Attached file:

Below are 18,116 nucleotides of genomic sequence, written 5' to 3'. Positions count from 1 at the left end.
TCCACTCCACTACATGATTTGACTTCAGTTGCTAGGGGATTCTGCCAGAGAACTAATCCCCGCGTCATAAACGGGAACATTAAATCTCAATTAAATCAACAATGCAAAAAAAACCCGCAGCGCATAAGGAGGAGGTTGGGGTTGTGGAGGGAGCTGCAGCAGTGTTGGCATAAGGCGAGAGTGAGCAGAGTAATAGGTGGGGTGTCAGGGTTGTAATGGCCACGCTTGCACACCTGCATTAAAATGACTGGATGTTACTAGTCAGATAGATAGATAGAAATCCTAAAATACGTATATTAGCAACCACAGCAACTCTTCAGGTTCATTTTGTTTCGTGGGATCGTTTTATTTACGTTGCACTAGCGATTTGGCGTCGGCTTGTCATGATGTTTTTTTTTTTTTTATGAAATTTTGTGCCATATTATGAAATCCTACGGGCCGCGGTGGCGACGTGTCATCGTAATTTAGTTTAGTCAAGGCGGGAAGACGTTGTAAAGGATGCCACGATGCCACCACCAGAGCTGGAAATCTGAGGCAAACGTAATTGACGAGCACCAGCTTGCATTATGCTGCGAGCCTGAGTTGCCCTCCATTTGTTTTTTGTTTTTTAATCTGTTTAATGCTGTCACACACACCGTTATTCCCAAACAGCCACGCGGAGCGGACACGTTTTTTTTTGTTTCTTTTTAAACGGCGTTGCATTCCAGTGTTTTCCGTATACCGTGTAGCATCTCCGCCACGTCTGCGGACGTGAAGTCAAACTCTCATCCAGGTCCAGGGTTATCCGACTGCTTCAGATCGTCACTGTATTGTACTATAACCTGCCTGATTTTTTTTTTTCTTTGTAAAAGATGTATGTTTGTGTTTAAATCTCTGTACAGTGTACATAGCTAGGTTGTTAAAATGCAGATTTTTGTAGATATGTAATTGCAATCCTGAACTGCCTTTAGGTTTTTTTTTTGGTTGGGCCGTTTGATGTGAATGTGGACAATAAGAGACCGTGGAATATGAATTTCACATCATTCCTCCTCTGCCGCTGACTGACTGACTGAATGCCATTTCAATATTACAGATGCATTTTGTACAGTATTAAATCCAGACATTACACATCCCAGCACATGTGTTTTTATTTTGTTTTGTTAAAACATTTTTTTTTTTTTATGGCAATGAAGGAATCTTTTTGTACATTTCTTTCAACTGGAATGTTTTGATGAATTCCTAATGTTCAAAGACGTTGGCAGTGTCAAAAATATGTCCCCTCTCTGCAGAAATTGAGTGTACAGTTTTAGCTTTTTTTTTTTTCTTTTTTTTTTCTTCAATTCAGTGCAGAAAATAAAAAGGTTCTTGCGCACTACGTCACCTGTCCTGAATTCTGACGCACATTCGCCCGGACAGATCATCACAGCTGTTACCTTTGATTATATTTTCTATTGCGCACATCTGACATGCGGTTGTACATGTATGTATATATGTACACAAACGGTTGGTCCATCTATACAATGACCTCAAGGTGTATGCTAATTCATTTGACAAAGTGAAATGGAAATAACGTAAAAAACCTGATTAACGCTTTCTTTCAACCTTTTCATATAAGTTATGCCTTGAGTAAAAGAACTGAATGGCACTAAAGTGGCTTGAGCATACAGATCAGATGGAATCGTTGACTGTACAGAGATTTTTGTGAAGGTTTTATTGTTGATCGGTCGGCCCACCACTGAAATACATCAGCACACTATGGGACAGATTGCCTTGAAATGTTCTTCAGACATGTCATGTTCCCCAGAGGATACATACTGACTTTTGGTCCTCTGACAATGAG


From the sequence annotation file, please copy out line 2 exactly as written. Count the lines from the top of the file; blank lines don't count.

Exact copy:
TCCACTCCACTACATGATTTGACTTCAGTTGCTAGGGGATTCTGCCAGAGAACTAATCCCCGCGTCATAAACGGGAACATTAAATCTCAATTAAATCAACAATGCAAAAAAAACCCGCAGCGCATAAGGAGGAGGTTGGGGTTGTGGAGGGAGCTGCAGCAGTGTTGGCATAAGGCGAGAGTGAGCAGAGTAATAGGTGGGGTGTCAGGGTTGTAATGGCCACGCTTGCACACCTGCATTAAAATGACTGGATGTTACTAGTCAGATAGATAGATAGAAATCCTAAAATACGTATATTAGCAACCACAGCAACTCTTCAGGTTCATTTTGTTTCGTGGGATCGTTTTATTTACGTTGCACTAGCGATTTGGCGTCGGCTTGTCATGATGTTTTTTTTTTTTTTATGAAATTTTGTGCCATATTATGAAATCCTACGGGCCGCGGTGGCGACGTGTCATCGTAATTTAGTTTAGTCAAGGCGGGAAGACGTTGTAAAGGATGCCACGATGCCACCACCAGAGCTGGAAATCTGAGGCAAACGTAATTGACGAGCACCAGCTTGCATTATGCTGCGAGCCTGAGTTGCCCTCCATTTGTTTTTTGTTTTTTAATCTGTTTAATGCTGTCACACACACCGTTATTCCCAAACAGCCACGCGGAGCGGACACGTTTTTTTTTGTTTCTTTTTAAACGGCGTTGCATTCCAGTGTTTTCCGTATACCGTGTAGCATCTCCGCCACGTCTGCGGACGTGAAGTCAAACTCTCATCCAGGTCCAGGGTTATCCGACTGCTTCAGATCGTCACTGTATTGTACTATAACCTGCCTGATTTTTTTTTTTCTTTGTAAAAGATGTATGTTTGTGTTTAAATCTCTGTACAGTGTACATAGCTAGGTTGTTAAAATGCAGATTTTTGTAGATATGTAATTGCAATCCTGAACTGCCTTTAGGTTTTTTTTTTGGTTGGGCCGTTTGATGTGAATGTGGACAATAAGAGACCGTGGAATATGAATTTCACATCATTCCTCCTCTGCCGCTGACTGACTGACTGAATGCCATTTCAATATTACAGATGCATTTTGTACAGTATTAAATCCAGACATTACACATCCCAGCACATGTGTTTTTATTTTGTTTTGTTAAAACATTTTTTTTTTTTTATGGCAATGAAGGAATCTTTTTGTACATTTCTTTCAACTGGAATGTTTTGATGAATTCCTAATGTTCAAAGACGTTGGCAGTGTCAAAAATATGTCCCCTCTCTGCAGAAATTGAGTGTACAGTTTTAGCTTTTTTTTTTTTCTTTTTTTTTTCTTCAATTCAGTGCAGAAAATAAAAAGGTTCTTGCGCACTACGTCACCTGTCCTGAATTCTGACGCACATTCGCCCGGACAGATCATCACAGCTGTTACCTTTGATTATATTTTCTATTGCGCACATCTGACATGCGGTTGTACATGTATGTATATATGTACACAAACGGTTGGTCCATCTATACAATGACCTCAAGGTGTATGCTAATTCATTTGACAAAGTGAAATGGAAATAACGTAAAAAACCTGATTAACGCTTTCTTTCAACCTTTTCATATAAGTTATGCCTTGAGTAAAAGAACTGAATGGCACTAAAGTGGCTTGAGCATACAGATCAGATGGAATCGTTGACTGTACAGAGATTTTTGTGAAGGTTTTATTGTTGATCGGTCGGCCCACCACTGAAATACATCAGCACACTATGGGACAGATTGCCTTGAAATGTTCTTCAGACATGTCATGTTCCCCAGAGGATACATACTGACTTTTGGTCCTCTGACAATGAG